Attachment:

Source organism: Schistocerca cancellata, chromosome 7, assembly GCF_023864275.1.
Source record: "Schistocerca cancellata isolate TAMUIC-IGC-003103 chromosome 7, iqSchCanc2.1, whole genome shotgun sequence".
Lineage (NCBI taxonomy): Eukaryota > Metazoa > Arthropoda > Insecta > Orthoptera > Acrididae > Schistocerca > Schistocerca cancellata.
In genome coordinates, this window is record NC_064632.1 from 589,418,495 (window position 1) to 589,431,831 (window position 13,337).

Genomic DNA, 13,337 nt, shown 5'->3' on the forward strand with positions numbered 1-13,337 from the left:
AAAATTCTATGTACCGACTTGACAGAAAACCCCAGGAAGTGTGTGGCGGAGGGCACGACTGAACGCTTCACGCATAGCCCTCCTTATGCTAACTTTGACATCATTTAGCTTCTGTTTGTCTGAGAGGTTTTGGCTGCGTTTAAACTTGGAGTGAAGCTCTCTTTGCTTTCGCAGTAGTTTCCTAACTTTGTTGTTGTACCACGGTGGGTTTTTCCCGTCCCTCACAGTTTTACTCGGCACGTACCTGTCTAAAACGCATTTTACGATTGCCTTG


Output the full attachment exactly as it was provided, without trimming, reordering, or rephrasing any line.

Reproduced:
Source organism: Schistocerca cancellata, chromosome 7, assembly GCF_023864275.1.
Source record: "Schistocerca cancellata isolate TAMUIC-IGC-003103 chromosome 7, iqSchCanc2.1, whole genome shotgun sequence".
Lineage (NCBI taxonomy): Eukaryota > Metazoa > Arthropoda > Insecta > Orthoptera > Acrididae > Schistocerca > Schistocerca cancellata.
In genome coordinates, this window is record NC_064632.1 from 589,418,495 (window position 1) to 589,431,831 (window position 13,337).

Genomic DNA, 13,337 nt, shown 5'->3' on the forward strand with positions numbered 1-13,337 from the left:
AAAATTCTATGTACCGACTTGACAGAAAACCCCAGGAAGTGTGTGGCGGAGGGCACGACTGAACGCTTCACGCATAGCCCTCCTTATGCTAACTTTGACATCATTTAGCTTCTGTTTGTCTGAGAGGTTTTGGCTGCGTTTAAACTTGGAGTGAAGCTCTCTTTGCTTTCGCAGTAGTTTCCTAACTTTGTTGTTGTACCACGGTGGGTTTTTCCCGTCCCTCACAGTTTTACTCGGCACGTACCTGTCTAAAACGCATTTTACGATTGCCTTG